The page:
Moon planting guides remind me to plant SOMETHING, plan a little, and help me have a continuous supply!

Spring, what a mix of summer and winter!

Spring, what a mix of summer and winter!

Blossoms bursting out.

 

So lovely – and starts me wanting to plant all sorts of veggies for us to eat. Maybe you do too?

Yet the ground is so cold, cold, cold and wet. Seedlings struggle, then they get eaten by snails, slugs, caterpillars and everything else. That’s depressing and we feel we’re not good gardeners.

How DO we get great veggie harvests?

“Where” is important. Veggie seedlings need:

  • warm soil. Feel it – if it’s cold to your skin, it’s cold for seedlings.
  • lots of sunlight. Look and see if the bed is in sun or shade each day.
  • well-fed – lots of organic matter
  • wind protection.
  • protection from beasties – blackbirds, dogs and cats scratch out seedlings; slugs, snails, caterpillars etc, eat them.

 

“When” to plant?

Later is often much better.

Early spring plantings often give poorer harvests than later ones.

Warm the soil with clear plastic tunnels and bags over early plantings [which also give protection from wind, birds and animals]. And remember to remove them when the sun shines brightly or they cook.

 

“What” to plant?

Early spring is a good time to plant leafy greens (lettuce, endive, rocket, silver-beet, parsley, etc), and peas in the open. Snow peas, snap peas, tall peas, dwarf peas, sweet peas. [protect from slugs as they love peas]. Carrots, beetroot, radish seeds can go in now. Sow some seeds monthly to give a longer season.

 

Beans like ground really warm so we plant an early variety under a plastic tunnel soon and wait to plant other varieties in late spring.

Beans growing in winter under a plastic tunnel 20170529
Beans growing in winter under a plastic tunnel 20170529

Sow seeds of summer crops in trays or pots and keep them somewhere protected until the ground is warm before transplanting them. Pumpkins, squash, zucchinis, cucumbers, tomatoes, capsicum, chilies, melons, herbs etc like it hot. Our patio gets covered with pots in early spring.

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Corn, beans and sunflowers are easiest to grow after November when the ground is warm.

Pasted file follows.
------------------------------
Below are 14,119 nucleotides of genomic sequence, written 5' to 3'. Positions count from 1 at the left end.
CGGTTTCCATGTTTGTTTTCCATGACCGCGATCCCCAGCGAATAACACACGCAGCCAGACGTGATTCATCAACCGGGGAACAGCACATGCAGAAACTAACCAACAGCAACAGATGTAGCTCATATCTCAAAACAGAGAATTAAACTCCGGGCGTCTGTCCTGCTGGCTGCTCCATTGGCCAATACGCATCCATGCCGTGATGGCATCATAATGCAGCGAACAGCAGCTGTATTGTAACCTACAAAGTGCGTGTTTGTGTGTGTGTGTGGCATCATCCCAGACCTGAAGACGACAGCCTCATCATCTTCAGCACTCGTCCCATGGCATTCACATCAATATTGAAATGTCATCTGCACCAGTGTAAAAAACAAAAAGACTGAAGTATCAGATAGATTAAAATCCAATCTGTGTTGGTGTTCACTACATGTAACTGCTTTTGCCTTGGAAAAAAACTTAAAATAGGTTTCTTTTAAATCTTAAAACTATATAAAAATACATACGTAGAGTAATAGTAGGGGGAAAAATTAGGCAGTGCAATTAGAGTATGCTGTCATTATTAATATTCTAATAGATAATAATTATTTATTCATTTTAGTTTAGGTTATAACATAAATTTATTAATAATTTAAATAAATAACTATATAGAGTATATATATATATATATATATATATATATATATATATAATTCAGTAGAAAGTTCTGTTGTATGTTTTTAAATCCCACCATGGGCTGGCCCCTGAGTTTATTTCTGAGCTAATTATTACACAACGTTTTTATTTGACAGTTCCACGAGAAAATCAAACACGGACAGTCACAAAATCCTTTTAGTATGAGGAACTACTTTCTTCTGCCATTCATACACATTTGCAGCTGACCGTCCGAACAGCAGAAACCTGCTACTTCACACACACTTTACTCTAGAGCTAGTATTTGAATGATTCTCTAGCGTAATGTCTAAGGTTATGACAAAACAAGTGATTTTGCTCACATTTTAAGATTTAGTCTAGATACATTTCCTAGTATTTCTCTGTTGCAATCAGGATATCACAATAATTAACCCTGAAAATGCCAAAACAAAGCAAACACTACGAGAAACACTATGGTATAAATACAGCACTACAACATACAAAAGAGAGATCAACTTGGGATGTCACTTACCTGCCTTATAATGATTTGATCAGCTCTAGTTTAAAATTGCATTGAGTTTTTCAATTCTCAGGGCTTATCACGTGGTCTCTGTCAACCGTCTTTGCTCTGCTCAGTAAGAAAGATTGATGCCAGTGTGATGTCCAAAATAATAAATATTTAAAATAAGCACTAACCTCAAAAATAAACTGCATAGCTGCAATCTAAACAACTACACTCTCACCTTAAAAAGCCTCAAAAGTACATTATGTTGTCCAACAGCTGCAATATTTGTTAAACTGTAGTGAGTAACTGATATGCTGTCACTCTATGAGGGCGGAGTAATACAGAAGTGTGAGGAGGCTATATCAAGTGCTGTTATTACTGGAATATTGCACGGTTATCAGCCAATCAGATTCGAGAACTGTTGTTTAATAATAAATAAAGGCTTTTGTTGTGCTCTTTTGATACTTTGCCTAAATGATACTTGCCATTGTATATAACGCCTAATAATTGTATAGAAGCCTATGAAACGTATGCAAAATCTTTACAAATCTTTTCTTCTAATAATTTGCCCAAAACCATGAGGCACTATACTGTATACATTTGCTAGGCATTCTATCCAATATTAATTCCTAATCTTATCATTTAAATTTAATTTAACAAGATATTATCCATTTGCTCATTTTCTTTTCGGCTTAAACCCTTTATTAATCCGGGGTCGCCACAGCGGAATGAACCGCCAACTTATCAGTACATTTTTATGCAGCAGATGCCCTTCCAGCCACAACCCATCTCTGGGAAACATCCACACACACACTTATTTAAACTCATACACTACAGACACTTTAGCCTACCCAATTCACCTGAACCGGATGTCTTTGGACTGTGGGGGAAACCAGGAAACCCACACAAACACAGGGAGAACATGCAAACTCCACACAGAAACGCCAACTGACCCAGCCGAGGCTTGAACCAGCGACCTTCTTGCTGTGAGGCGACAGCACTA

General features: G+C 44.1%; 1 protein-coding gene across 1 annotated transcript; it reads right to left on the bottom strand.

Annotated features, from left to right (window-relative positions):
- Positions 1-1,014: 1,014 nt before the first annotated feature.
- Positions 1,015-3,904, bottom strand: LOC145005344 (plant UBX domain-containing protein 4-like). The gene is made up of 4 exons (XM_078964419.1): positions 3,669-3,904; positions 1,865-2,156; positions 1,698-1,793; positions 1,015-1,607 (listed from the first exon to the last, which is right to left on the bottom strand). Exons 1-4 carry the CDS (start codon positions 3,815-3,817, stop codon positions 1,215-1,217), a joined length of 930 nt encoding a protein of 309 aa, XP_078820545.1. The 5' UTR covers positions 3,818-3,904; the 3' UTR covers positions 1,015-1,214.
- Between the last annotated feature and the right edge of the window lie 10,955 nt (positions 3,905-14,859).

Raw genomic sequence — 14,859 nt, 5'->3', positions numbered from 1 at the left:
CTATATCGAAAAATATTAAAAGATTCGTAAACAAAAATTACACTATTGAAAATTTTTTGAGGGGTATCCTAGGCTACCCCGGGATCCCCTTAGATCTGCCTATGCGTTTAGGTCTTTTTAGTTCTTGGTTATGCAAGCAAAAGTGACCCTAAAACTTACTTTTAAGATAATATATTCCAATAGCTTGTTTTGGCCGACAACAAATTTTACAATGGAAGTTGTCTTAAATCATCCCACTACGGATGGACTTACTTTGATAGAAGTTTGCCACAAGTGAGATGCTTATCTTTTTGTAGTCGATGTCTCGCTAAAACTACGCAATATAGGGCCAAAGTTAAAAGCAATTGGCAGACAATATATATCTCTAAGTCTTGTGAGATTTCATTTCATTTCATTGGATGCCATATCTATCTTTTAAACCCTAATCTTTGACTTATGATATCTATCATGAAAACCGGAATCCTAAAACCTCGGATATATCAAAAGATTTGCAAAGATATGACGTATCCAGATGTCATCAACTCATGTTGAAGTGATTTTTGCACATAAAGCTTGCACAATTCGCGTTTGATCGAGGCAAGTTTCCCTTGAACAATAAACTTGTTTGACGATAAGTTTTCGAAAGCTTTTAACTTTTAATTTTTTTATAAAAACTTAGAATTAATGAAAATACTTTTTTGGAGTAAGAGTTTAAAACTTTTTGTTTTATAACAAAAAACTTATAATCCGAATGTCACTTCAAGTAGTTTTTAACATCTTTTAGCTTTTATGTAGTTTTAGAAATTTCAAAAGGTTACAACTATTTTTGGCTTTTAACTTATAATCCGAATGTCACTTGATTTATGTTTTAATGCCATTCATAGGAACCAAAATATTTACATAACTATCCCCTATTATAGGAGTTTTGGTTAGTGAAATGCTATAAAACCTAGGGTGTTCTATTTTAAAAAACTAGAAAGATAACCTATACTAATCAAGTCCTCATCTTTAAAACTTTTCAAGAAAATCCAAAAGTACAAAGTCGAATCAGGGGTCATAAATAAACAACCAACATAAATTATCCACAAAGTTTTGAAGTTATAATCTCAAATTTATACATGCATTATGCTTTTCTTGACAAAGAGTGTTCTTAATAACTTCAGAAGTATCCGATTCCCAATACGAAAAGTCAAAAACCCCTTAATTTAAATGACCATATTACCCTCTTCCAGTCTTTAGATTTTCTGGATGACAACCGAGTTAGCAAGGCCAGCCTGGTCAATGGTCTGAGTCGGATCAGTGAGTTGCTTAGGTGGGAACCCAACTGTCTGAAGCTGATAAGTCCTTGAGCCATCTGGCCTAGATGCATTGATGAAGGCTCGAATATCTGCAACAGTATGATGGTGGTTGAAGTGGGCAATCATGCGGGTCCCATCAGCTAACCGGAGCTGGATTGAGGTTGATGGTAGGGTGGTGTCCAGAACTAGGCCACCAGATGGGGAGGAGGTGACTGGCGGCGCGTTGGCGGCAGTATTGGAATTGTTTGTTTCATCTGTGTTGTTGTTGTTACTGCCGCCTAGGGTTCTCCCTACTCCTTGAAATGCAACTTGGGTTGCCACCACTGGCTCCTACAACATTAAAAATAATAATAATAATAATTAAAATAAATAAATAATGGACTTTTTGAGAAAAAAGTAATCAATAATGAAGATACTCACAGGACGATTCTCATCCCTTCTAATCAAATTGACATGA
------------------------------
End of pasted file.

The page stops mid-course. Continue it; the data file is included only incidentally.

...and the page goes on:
Give yourself permission to play with your garden,

investigate its ‘micro-climates’,

enjoy signs of life and

forget ‘perfect’ images – each garden is different and wonderful in its own way.

And each year is different, so different varieties thrive.

Plant an assortment and enjoy those that do give great harvests this year,

and know that next year maybe others will instead.

 

Best wishes with your spring veggie garden and may you have great harvests!
Heather 

PS

For more ideas about what to sow and when in NZ, have a look at  http://gardenate.com

 

PPS

For more about planting by the  moon phases,

If you like experiments about when to plant for best results, a great one is to plant the same seeds in rows right beside each other [so all other conditions are identical], and label the rows with the date of planting. Then sow seeds from 1 packet at weekly intervals, each week in a new row.

This way you can see how the recommendations for best/worst seed sowing outcomes from moon-planting guides work for you. Maybe they do, and maybe they don’t.

I enjoy experimenting with such ideas – and if only I can rescue the rows from the snails and black-birds, I might even get some results to share!

Here’s a post I wrote about planting by the moon phases if you like more information and reflections on it.

Moon planting guides remind me to plant SOMETHING, plan a little, and help me have a continuous supply!

 

Cherry blossom time again!

Cherry blossom time again!

Aren’t they lovely – I understand why in Japan cherry-blossom time sends people into the public gardens with cherry-blossom walks. Beautiful.

They tell me spring is well and truly here and summer will return.

 

And to take a few moments to enjoy the fragile blossoms as I go about the garden.

 

There’s more to gardening and life than one task after another – look up and enjoy nature’s wonderful creations too.

 

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Are there blossoms on trees in your area for you to enjoy too? There are some as street trees here – gorgeous for a little while.